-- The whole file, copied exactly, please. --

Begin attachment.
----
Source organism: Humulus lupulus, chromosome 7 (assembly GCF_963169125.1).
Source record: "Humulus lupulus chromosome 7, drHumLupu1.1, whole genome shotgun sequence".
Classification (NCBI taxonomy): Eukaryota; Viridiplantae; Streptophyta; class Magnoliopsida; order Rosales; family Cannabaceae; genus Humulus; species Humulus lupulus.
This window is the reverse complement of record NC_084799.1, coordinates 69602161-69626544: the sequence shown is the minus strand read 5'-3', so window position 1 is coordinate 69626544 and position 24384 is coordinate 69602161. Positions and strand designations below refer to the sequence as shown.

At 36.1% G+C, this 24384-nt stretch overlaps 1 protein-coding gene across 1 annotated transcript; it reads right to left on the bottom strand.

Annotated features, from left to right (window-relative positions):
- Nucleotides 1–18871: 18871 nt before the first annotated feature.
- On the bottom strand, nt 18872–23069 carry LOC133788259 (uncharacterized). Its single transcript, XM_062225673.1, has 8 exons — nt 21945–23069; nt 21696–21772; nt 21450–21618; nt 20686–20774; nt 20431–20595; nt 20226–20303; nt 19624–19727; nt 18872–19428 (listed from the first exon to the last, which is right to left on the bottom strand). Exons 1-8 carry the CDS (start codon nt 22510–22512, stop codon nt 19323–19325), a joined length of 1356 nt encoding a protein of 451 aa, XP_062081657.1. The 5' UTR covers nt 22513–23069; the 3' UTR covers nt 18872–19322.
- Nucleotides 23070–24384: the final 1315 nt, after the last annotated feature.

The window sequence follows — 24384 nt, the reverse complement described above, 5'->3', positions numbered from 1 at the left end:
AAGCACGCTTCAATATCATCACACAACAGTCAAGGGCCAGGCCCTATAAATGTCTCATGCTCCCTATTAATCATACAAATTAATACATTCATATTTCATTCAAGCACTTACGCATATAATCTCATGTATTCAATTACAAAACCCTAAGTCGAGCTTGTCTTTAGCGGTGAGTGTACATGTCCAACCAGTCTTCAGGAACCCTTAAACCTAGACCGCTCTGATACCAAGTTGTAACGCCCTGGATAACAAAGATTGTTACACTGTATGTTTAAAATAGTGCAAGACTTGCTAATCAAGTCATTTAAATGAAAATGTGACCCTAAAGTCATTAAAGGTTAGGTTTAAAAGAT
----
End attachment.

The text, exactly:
Source organism: Humulus lupulus, chromosome 7 (assembly GCF_963169125.1).
Source record: "Humulus lupulus chromosome 7, drHumLupu1.1, whole genome shotgun sequence".
Classification (NCBI taxonomy): Eukaryota; Viridiplantae; Streptophyta; class Magnoliopsida; order Rosales; family Cannabaceae; genus Humulus; species Humulus lupulus.
This window is the reverse complement of record NC_084799.1, coordinates 69602161-69626544: the sequence shown is the minus strand read 5'-3', so window position 1 is coordinate 69626544 and position 24384 is coordinate 69602161. Positions and strand designations below refer to the sequence as shown.

At 36.1% G+C, this 24384-nt stretch overlaps 1 protein-coding gene across 1 annotated transcript; it reads right to left on the bottom strand.

Annotated features, from left to right (window-relative positions):
- Nucleotides 1–18871: 18871 nt before the first annotated feature.
- On the bottom strand, nt 18872–23069 carry LOC133788259 (uncharacterized). Its single transcript, XM_062225673.1, has 8 exons — nt 21945–23069; nt 21696–21772; nt 21450–21618; nt 20686–20774; nt 20431–20595; nt 20226–20303; nt 19624–19727; nt 18872–19428 (listed from the first exon to the last, which is right to left on the bottom strand). Exons 1-8 carry the CDS (start codon nt 22510–22512, stop codon nt 19323–19325), a joined length of 1356 nt encoding a protein of 451 aa, XP_062081657.1. The 5' UTR covers nt 22513–23069; the 3' UTR covers nt 18872–19322.
- Nucleotides 23070–24384: the final 1315 nt, after the last annotated feature.

The window sequence follows — 24384 nt, the reverse complement described above, 5'->3', positions numbered from 1 at the left end:
AAGCACGCTTCAATATCATCACACAACAGTCAAGGGCCAGGCCCTATAAATGTCTCATGCTCCCTATTAATCATACAAATTAATACATTCATATTTCATTCAAGCACTTACGCATATAATCTCATGTATTCAATTACAAAACCCTAAGTCGAGCTTGTCTTTAGCGGTGAGTGTACATGTCCAACCAGTCTTCAGGAACCCTTAAACCTAGACCGCTCTGATACCAAGTTGTAACGCCCTGGATAACAAAGATTGTTACACTGTATGTTTAAAATAGTGCAAGACTTGCTAATCAAGTCATTTAAATGAAAATGTGACCCTAAAGTCATTAAAGGTTAGGTTTAAAAGAT